Thursday, January 31, 2008

Bringing the world's cultures to Sabah

Kota Kinabalu: Learning about other cultures while at the same time exposing the rest of the world to ours is essential for a rising resort city like Kota Kinabalu, Mayor Datuk Iliyas Ibrahim said Wednesday.

This is exactly the idea behind the 8th City Anniversary Cultural Extravaganza set for 3, 4 and 5 February at Dewan Canslor, Universiti Malaysia Sabah.

Except for the Ukranians, the Brazilian, Irish, Kenyan, Polish, Scottish and Spanish dance troupes have arrived to join a diversity of indigenous folk groups and celebrities for three grand cultural stage shows on the aforesaid dates.

Continue reading at: Bringing the world's cultures to Sabah

Sipadan corals recover

Kota Kinabalu: The recovery process of the damaged coral reef at Pulau Sipadan following the 2006 barge incident is now almost complete, according to Sabah Parks.

Its Deputy Director Dr Jamili Nais said their concern is now on the fate of coral reefs in the proposed Tun Mustapha Marine Park site in Kudat.

"The proposal to gazette the Tun Mustapha Marine Park in Kudat is worrying us because most of the coral reef areas there are devastated. However, it is hard to say what percentage because they are very localised," he told Daily Express at the Semporna Islands Darwin Project (SIDP) Symposium at Magellan Sutera Hotel, Thursday.

These damages were more due to the human impact, including rampant fish bombings in the area, he said.

"The human impact on coral reefs is more worrying because its negative outcome is more obvious and much faster than natural impacts like global warming.

Continue reading at: Sipadan corals recover

MAS to hold annual travel fair from 22-24 Feb

KOTA KINABALU: Malaysia Airlines will be holding its annual travel fair, the Malaysia Airlines Travel Fair (MATF) from 22 to 24 February 2008.

During the promotional period, customers can avail of a wide array of airfare deals and discounted Golden Holiday packages for domestic and international travel, the national carrier said in a statement yesterday.

“Around six million seats, for both domestic and international travel, will be up for grabs at this year’s MATF,” the statement said. “Up to 70 per cent discount off current market fares will be made available during this promotional period for travel through the seven months up to the end of September 2008, except for certain blackout periods.”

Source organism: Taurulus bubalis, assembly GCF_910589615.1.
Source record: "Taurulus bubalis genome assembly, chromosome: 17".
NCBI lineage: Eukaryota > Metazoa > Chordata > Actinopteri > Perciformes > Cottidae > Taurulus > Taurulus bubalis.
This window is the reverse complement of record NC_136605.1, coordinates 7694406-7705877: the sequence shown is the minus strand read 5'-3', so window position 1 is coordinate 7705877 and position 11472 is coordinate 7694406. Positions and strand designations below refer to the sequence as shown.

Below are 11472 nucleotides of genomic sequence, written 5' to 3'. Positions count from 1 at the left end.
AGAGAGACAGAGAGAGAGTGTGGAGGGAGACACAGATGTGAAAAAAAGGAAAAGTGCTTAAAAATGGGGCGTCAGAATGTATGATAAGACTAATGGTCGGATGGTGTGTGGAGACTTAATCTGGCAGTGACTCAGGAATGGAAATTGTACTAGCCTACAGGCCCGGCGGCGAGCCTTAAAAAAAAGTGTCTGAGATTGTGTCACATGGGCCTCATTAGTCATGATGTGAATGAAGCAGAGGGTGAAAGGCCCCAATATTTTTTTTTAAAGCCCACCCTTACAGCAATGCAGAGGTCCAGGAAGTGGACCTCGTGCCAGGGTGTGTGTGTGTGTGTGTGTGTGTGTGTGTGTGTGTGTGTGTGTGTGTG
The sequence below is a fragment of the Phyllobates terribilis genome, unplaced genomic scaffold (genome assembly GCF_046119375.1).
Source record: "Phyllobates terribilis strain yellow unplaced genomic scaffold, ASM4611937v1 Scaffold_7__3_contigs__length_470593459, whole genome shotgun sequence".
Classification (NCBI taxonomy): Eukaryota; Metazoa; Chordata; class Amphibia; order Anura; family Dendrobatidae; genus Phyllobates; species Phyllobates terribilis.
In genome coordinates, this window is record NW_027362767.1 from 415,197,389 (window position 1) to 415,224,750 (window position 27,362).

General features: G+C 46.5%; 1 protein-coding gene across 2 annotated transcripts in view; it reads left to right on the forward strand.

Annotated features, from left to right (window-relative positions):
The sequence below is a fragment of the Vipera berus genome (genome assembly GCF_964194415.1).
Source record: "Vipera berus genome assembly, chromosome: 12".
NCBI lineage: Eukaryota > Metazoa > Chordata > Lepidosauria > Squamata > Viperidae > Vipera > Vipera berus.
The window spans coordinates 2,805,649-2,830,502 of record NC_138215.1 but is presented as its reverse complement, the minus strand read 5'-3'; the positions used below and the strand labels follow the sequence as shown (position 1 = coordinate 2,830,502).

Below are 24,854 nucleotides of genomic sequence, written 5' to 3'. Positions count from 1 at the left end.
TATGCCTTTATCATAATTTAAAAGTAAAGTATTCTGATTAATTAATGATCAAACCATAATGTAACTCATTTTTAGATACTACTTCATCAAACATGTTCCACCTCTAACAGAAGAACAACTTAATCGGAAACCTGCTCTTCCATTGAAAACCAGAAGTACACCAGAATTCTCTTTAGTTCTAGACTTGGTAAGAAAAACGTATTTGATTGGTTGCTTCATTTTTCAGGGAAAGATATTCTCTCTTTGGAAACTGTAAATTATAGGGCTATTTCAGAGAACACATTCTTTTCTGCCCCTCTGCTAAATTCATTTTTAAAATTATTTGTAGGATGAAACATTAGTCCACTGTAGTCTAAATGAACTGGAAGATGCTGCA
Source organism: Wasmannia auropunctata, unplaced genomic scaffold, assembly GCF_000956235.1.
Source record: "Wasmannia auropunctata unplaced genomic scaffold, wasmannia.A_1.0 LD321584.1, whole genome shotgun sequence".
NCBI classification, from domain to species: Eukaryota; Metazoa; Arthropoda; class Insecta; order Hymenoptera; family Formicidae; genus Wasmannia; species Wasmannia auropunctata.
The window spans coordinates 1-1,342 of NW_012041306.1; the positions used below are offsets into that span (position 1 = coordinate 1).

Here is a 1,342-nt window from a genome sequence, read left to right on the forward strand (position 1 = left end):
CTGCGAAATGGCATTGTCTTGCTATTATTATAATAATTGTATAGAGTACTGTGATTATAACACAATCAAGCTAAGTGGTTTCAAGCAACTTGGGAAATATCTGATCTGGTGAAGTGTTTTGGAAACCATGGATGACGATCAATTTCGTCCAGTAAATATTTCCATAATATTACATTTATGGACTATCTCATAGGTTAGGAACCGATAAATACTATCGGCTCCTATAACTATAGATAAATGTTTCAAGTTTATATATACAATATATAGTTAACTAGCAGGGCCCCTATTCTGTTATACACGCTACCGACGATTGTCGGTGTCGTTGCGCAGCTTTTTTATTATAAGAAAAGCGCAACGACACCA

Continue reading at: MAS to hold annual travel fair from 22-24 Feb

Monday, January 28, 2008

Sabah: Land where exotic orchids thrive

WOW! This is the most common reaction heard as visitors make their way through the Borneo Orchid Society of Sabah’s (BOSS) annual exhibition.

The event usually held in May is a showcase of the state’s diverse native orchid species, with their myriad of shapes, colours and sizes.

There are about 1,500 species of orchids in Borneo and two-thirds are from Sabah. And of 1,000 native Sabah species, 86% are in Kinabalu Park.

Despite this diversity, Sabah ironically remains a net importer of cut orchid flowers with florists and hotels displaying blooms that were likely to have originated from the peninsula.

Continue reading (incl. pics) at: Sabah: Land where exotic orchids thrive

Sunday, January 27, 2008

A Boost for Eco-Tourism in Sabah

Blame it on Jacques Costeau. On a visit to Pulau Sipadan, the renowned French oceanographer famously observed: “I have seen other places like Sipadan – but 45 years ago – but now, no more, now we have found again an untouched piece of art.”

That was in the early 1980s. Word has spread around the diving community, and now Sipadan, with its unsurpassed variety of marine life, is recognised as one of the top diving destinations in the world. The only oceanic island in Malaysia, Sipadan rises some 600m from the seabed, at the heart of one of the richest marine habitats in the world. The list of attractions is quite staggering – greenback and hawksbill turtles, barracuda and big-eye trevally, manta rays, hammerhead and whale sharks, etc.

Other notable dive destinations include Mabul Island, with luxury chalets on stilts and shallow reefs; the three islands of Pulau Tiga National Park surrounded by a crystal-clear sea; Turtle Islands Park; Tunku Abdul Rahman Park, a group of five beautiful islands with good facilities, beaches and snorkelling just a 10-minute boat ride from Kota Kinabalu.

Continue reading at: A Boost for Eco-Tourism in Sabah

Tawau - Gateway from the South

By Rahmat bin Haji Abdul Rahman

Tawau is situated on the southeast coast of Sabah. It takes about 10 hours from Kota Kinabalu City by road.